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How to write off worthless stock


Dear Tax Talk,
Over the past couple of years, I have watched several of my stocks become worthless. I have not received a 1099 showing liquidation, but they aren't traded on the exchange. My research indicates that I can't write them off my taxes without the 1099 showing liquidation, though I can sell the worthless stock to an individual and then write the losses off. How do I do this and get the proper paperwork for the sale? How much can I write off each year? -- Phillip

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Dear Phillip,
You're not alone in watching hard-earned money evaporate. If your investment had turned into profits, your tax rate would be a favorable 15 percent. But when investments turn into losses, they're only worth a pittance as a deduction.

Losses from investments are treated as capital losses on Schedule D of your form 1040. An overall capital loss for the year is limited to a deduction of $3,000 against other income, such as salaries, interest and pensions. Any unused loss can be carried over to succeeding years and can fully offset gains in those years. However, any excess of loss in a succeeding year can only be deducted up to $3,000.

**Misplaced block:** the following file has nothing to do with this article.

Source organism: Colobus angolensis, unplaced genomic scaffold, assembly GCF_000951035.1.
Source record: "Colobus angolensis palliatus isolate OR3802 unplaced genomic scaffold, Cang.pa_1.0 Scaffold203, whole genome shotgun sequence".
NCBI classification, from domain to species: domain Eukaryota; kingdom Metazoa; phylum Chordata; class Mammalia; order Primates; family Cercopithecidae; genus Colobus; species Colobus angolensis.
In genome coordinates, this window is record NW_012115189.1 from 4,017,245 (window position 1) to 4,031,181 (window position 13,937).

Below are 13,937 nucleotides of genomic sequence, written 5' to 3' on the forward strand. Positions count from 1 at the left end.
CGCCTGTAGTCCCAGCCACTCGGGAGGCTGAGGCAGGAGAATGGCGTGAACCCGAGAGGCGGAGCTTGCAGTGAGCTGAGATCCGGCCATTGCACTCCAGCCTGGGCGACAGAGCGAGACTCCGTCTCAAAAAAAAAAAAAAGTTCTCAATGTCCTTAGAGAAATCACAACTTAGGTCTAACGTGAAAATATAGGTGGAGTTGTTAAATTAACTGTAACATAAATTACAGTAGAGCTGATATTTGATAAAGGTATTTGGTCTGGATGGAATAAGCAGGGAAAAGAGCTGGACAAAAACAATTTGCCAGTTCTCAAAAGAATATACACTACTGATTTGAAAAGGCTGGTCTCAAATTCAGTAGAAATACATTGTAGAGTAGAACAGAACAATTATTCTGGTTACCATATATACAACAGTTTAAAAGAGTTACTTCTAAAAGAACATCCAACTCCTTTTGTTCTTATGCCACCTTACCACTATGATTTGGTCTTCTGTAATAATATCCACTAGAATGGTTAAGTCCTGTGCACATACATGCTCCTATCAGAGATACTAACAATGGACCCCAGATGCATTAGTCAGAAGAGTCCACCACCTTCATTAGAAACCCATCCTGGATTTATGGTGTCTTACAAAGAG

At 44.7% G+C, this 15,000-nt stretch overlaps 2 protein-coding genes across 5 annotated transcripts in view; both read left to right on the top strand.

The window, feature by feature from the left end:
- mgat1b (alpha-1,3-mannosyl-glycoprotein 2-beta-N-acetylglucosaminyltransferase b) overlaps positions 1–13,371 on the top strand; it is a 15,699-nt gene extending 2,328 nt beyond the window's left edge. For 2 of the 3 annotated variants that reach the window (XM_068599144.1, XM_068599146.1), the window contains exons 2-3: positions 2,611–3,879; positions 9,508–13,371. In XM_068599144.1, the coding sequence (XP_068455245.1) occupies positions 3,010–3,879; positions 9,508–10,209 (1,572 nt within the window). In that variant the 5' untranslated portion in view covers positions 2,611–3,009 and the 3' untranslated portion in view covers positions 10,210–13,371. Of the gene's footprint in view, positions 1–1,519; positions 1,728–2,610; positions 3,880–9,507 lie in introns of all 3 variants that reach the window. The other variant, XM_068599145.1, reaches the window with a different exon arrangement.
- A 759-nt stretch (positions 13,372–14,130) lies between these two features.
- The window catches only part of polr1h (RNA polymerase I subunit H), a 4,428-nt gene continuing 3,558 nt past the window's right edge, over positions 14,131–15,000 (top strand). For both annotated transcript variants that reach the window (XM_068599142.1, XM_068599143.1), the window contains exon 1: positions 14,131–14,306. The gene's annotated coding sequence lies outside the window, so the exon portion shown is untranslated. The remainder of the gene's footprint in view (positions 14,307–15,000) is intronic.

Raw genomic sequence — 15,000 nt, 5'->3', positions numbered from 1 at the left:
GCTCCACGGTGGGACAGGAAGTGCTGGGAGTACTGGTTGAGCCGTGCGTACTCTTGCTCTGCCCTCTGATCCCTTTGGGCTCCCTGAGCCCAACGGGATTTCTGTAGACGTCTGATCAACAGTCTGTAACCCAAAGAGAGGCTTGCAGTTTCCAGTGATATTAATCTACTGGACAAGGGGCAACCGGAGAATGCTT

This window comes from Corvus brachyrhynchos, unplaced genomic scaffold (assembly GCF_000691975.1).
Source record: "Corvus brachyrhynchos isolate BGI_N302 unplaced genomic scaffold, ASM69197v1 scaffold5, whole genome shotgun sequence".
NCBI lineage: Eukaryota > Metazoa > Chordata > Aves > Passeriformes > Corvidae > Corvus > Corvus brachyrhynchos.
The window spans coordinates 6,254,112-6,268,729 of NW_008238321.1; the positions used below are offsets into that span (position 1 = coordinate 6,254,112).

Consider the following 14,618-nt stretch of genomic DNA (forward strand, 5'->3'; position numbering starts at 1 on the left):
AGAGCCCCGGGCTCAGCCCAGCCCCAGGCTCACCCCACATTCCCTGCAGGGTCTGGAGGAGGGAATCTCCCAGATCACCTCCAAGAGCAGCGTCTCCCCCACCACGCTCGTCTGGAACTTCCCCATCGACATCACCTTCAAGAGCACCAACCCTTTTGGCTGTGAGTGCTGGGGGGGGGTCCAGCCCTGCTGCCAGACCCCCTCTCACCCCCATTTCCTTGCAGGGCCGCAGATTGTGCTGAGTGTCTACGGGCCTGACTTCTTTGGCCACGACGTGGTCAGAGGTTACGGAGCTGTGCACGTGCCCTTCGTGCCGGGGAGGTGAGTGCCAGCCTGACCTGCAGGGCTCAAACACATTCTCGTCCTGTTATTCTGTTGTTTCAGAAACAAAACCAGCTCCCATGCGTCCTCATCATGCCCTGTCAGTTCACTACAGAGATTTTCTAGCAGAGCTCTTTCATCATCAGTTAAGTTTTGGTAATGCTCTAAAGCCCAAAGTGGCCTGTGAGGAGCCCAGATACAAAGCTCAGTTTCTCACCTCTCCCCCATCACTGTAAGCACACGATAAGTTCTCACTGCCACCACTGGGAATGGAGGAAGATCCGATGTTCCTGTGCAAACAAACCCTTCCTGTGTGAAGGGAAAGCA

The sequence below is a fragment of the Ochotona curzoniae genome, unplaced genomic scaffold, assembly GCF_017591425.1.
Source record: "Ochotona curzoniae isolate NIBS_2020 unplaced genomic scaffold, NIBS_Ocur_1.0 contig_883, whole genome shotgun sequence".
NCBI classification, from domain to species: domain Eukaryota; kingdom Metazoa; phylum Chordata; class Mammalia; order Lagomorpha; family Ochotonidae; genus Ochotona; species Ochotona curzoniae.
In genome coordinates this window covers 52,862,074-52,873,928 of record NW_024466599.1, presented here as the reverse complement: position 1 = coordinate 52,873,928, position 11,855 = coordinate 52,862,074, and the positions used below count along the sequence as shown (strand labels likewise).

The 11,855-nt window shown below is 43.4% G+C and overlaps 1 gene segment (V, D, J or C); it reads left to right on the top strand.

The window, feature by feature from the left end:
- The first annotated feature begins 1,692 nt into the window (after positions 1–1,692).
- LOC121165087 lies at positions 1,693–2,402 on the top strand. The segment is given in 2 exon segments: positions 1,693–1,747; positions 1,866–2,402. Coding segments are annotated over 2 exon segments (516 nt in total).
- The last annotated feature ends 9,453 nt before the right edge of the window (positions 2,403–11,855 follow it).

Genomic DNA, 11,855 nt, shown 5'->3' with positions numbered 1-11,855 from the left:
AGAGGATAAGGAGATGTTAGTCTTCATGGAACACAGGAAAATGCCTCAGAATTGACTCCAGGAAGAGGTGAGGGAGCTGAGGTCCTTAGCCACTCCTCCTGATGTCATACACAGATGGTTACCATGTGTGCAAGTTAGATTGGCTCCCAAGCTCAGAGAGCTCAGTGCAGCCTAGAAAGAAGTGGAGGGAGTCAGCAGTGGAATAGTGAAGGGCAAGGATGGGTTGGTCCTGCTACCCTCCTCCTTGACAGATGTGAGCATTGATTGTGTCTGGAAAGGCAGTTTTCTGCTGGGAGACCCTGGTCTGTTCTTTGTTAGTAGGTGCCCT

While you usually have to wait until you sell a stock to recognize a loss (in which case it would be shown on a 1099), this is not the case with worthless stocks. A stock that becomes worthless during the year is treated as if it were sold on the last day of the tax year (i.e., Dec. 31). Exactly when a stock becomes worthless is the subject of much debate in the tax law. In fact, IRS Publication 550, Investment Income and Expenses, will tell you to write off worthless stock, but it won't tell you when stock is considered worthless.

If your stock is no longer traded, then it's probably a safe bet to claim a write-off during the year that trading ceased. If it would cost you more to sell the stock than it is worth, then it's also safe to assume that you can claim a write-off.

Since most stock is held in street name with your broker, it would be difficult to sell it to another individual.

-- Posted: Oct. 30, 2003




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